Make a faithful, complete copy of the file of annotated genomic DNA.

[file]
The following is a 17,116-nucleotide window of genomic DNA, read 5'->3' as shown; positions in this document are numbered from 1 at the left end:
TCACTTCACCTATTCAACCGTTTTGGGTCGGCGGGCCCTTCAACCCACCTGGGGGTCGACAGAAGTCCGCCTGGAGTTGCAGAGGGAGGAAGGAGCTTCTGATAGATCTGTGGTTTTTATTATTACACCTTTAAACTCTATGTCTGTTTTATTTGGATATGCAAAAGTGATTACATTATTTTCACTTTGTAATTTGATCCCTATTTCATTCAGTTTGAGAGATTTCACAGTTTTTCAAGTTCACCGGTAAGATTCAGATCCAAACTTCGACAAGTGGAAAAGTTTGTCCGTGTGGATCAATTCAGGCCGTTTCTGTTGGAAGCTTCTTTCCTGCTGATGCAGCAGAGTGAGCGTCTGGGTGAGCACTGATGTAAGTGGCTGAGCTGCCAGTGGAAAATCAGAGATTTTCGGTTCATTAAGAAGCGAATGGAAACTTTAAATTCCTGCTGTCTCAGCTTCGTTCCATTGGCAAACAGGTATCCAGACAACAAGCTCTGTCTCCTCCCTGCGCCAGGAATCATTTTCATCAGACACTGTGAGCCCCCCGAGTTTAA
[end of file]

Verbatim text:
The following is a 17,116-nucleotide window of genomic DNA, read 5'->3' as shown; positions in this document are numbered from 1 at the left end:
TCACTTCACCTATTCAACCGTTTTGGGTCGGCGGGCCCTTCAACCCACCTGGGGGTCGACAGAAGTCCGCCTGGAGTTGCAGAGGGAGGAAGGAGCTTCTGATAGATCTGTGGTTTTTATTATTACACCTTTAAACTCTATGTCTGTTTTATTTGGATATGCAAAAGTGATTACATTATTTTCACTTTGTAATTTGATCCCTATTTCATTCAGTTTGAGAGATTTCACAGTTTTTCAAGTTCACCGGTAAGATTCAGATCCAAACTTCGACAAGTGGAAAAGTTTGTCCGTGTGGATCAATTCAGGCCGTTTCTGTTGGAAGCTTCTTTCCTGCTGATGCAGCAGAGTGAGCGTCTGGGTGAGCACTGATGTAAGTGGCTGAGCTGCCAGTGGAAAATCAGAGATTTTCGGTTCATTAAGAAGCGAATGGAAACTTTAAATTCCTGCTGTCTCAGCTTCGTTCCATTGGCAAACAGGTATCCAGACAACAAGCTCTGTCTCCTCCCTGCGCCAGGAATCATTTTCATCAGACACTGTGAGCCCCCCGAGTTTAA